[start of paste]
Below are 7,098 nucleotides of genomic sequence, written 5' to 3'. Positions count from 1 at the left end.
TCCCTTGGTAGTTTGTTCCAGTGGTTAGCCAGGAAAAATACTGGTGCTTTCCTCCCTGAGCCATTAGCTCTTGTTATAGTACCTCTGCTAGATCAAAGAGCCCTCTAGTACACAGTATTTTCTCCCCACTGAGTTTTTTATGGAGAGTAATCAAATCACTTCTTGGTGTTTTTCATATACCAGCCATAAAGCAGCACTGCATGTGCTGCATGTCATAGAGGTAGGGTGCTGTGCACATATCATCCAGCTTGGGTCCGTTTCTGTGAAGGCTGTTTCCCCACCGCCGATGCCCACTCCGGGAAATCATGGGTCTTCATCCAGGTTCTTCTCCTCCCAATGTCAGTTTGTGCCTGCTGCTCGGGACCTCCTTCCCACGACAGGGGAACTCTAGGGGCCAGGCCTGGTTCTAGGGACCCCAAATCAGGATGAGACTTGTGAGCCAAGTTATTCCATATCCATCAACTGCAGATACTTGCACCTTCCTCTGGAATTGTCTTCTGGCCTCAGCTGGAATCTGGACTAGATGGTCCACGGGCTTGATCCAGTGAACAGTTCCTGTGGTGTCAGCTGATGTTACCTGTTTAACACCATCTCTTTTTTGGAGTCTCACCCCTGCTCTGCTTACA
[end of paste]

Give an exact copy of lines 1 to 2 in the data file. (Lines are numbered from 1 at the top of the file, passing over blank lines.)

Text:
Below are 7,098 nucleotides of genomic sequence, written 5' to 3'. Positions count from 1 at the left end.
TCCCTTGGTAGTTTGTTCCAGTGGTTAGCCAGGAAAAATACTGGTGCTTTCCTCCCTGAGCCATTAGCTCTTGTTATAGTACCTCTGCTAGATCAAAGAGCCCTCTAGTACACAGTATTTTCTCCCCACTGAGTTTTTTATGGAGAGTAATCAAATCACTTCTTGGTGTTTTTCATATACCAGCCATAAAGCAGCACTGCATGTGCTGCATGTCATAGAGGTAGGGTGCTGTGCACATATCATCCAGCTTGGGTCCGTTTCTGTGAAGGCTGTTTCCCCACCGCCGATGCCCACTCCGGGAAATCATGGGTCTTCATCCAGGTTCTTCTCCTCCCAATGTCAGTTTGTGCCTGCTGCTCGGGACCTCCTTCCCACGACAGGGGAACTCTAGGGGCCAGGCCTGGTTCTAGGGACCCCAAATCAGGATGAGACTTGTGAGCCAAGTTATTCCATATCCATCAACTGCAGATACTTGCACCTTCCTCTGGAATTGTCTTCTGGCCTCAGCTGGAATCTGGACTAGATGGTCCACGGGCTTGATCCAGTGAACAGTTCCTGTGGTGTCAGCTGATGTTACCTGTTTAACACCATCTCTTTTTTGGAGTCTCACCCCTGCTCTGCTTACA